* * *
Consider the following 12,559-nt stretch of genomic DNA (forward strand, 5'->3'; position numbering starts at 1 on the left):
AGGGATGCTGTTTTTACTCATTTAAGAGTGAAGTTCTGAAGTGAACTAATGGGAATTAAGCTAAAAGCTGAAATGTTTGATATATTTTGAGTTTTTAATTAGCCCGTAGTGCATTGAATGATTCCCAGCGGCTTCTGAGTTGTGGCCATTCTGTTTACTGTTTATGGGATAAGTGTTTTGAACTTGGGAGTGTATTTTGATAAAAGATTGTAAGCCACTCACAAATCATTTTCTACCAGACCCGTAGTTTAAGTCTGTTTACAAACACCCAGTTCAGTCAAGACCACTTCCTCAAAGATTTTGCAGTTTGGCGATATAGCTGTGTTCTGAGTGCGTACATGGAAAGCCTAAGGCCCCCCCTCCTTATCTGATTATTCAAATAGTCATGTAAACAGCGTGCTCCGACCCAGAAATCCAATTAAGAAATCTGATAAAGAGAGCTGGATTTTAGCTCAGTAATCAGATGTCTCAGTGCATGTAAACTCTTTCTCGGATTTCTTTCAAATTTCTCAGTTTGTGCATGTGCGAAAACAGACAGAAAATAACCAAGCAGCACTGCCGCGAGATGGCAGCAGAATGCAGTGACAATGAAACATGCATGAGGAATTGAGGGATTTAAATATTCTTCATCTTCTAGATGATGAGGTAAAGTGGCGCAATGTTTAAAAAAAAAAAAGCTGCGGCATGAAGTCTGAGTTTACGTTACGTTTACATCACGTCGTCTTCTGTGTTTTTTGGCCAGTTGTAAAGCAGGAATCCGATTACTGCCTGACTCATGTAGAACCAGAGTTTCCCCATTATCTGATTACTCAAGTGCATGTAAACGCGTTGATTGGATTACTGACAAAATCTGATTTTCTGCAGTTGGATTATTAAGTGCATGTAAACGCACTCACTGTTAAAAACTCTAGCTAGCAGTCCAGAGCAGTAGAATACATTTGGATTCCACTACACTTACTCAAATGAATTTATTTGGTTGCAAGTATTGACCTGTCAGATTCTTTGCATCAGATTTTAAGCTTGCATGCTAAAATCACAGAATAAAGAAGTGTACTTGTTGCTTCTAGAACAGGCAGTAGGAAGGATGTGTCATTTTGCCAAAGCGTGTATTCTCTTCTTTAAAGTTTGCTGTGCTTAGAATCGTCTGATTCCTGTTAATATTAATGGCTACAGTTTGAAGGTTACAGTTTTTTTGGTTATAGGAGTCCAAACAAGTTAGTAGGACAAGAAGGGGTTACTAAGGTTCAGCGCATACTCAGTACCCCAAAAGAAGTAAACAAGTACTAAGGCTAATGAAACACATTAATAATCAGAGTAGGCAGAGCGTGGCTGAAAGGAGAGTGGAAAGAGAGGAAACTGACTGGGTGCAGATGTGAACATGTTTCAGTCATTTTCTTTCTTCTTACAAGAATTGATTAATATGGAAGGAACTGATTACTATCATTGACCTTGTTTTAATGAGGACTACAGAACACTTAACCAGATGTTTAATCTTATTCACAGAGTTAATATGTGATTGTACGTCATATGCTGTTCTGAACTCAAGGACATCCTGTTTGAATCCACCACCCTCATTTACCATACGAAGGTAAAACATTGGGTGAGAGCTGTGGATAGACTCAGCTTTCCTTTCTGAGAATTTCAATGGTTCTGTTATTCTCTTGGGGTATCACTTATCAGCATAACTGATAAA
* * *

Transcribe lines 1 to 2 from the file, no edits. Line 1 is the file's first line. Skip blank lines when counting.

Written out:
Consider the following 12,559-nt stretch of genomic DNA (forward strand, 5'->3'; position numbering starts at 1 on the left):
AGGGATGCTGTTTTTACTCATTTAAGAGTGAAGTTCTGAAGTGAACTAATGGGAATTAAGCTAAAAGCTGAAATGTTTGATATATTTTGAGTTTTTAATTAGCCCGTAGTGCATTGAATGATTCCCAGCGGCTTCTGAGTTGTGGCCATTCTGTTTACTGTTTATGGGATAAGTGTTTTGAACTTGGGAGTGTATTTTGATAAAAGATTGTAAGCCACTCACAAATCATTTTCTACCAGACCCGTAGTTTAAGTCTGTTTACAAACACCCAGTTCAGTCAAGACCACTTCCTCAAAGATTTTGCAGTTTGGCGATATAGCTGTGTTCTGAGTGCGTACATGGAAAGCCTAAGGCCCCCCCTCCTTATCTGATTATTCAAATAGTCATGTAAACAGCGTGCTCCGACCCAGAAATCCAATTAAGAAATCTGATAAAGAGAGCTGGATTTTAGCTCAGTAATCAGATGTCTCAGTGCATGTAAACTCTTTCTCGGATTTCTTTCAAATTTCTCAGTTTGTGCATGTGCGAAAACAGACAGAAAATAACCAAGCAGCACTGCCGCGAGATGGCAGCAGAATGCAGTGACAATGAAACATGCATGAGGAATTGAGGGATTTAAATATTCTTCATCTTCTAGATGATGAGGTAAAGTGGCGCAATGTTTAAAAAAAAAAAAGCTGCGGCATGAAGTCTGAGTTTACGTTACGTTTACATCACGTCGTCTTCTGTGTTTTTTGGCCAGTTGTAAAGCAGGAATCCGATTACTGCCTGACTCATGTAGAACCAGAGTTTCCCCATTATCTGATTACTCAAGTGCATGTAAACGCGTTGATTGGATTACTGACAAAATCTGATTTTCTGCAGTTGGATTATTAAGTGCATGTAAACGCACTCACTGTTAAAAACTCTAGCTAGCAGTCCAGAGCAGTAGAATACATTTGGATTCCACTACACTTACTCAAATGAATTTATTTGGTTGCAAGTATTGACCTGTCAGATTCTTTGCATCAGATTTTAAGCTTGCATGCTAAAATCACAGAATAAAGAAGTGTACTTGTTGCTTCTAGAACAGGCAGTAGGAAGGATGTGTCATTTTGCCAAAGCGTGTATTCTCTTCTTTAAAGTTTGCTGTGCTTAGAATCGTCTGATTCCTGTTAATATTAATGGCTACAGTTTGAAGGTTACAGTTTTTTTGGTTATAGGAGTCCAAACAAGTTAGTAGGACAAGAAGGGGTTACTAAGGTTCAGCGCATACTCAGTACCCCAAAAGAAGTAAACAAGTACTAAGGCTAATGAAACACATTAATAATCAGAGTAGGCAGAGCGTGGCTGAAAGGAGAGTGGAAAGAGAGGAAACTGACTGGGTGCAGATGTGAACATGTTTCAGTCATTTTCTTTCTTCTTACAAGAATTGATTAATATGGAAGGAACTGATTACTATCATTGACCTTGTTTTAATGAGGACTACAGAACACTTAACCAGATGTTTAATCTTATTCACAGAGTTAATATGTGATTGTACGTCATATGCTGTTCTGAACTCAAGGACATCCTGTTTGAATCCACCACCCTCATTTACCATACGAAGGTAAAACATTGGGTGAGAGCTGTGGATAGACTCAGCTTTCCTTTCTGAGAATTTCAATGGTTCTGTTATTCTCTTGGGGTATCACTTATCAGCATAACTGATAAA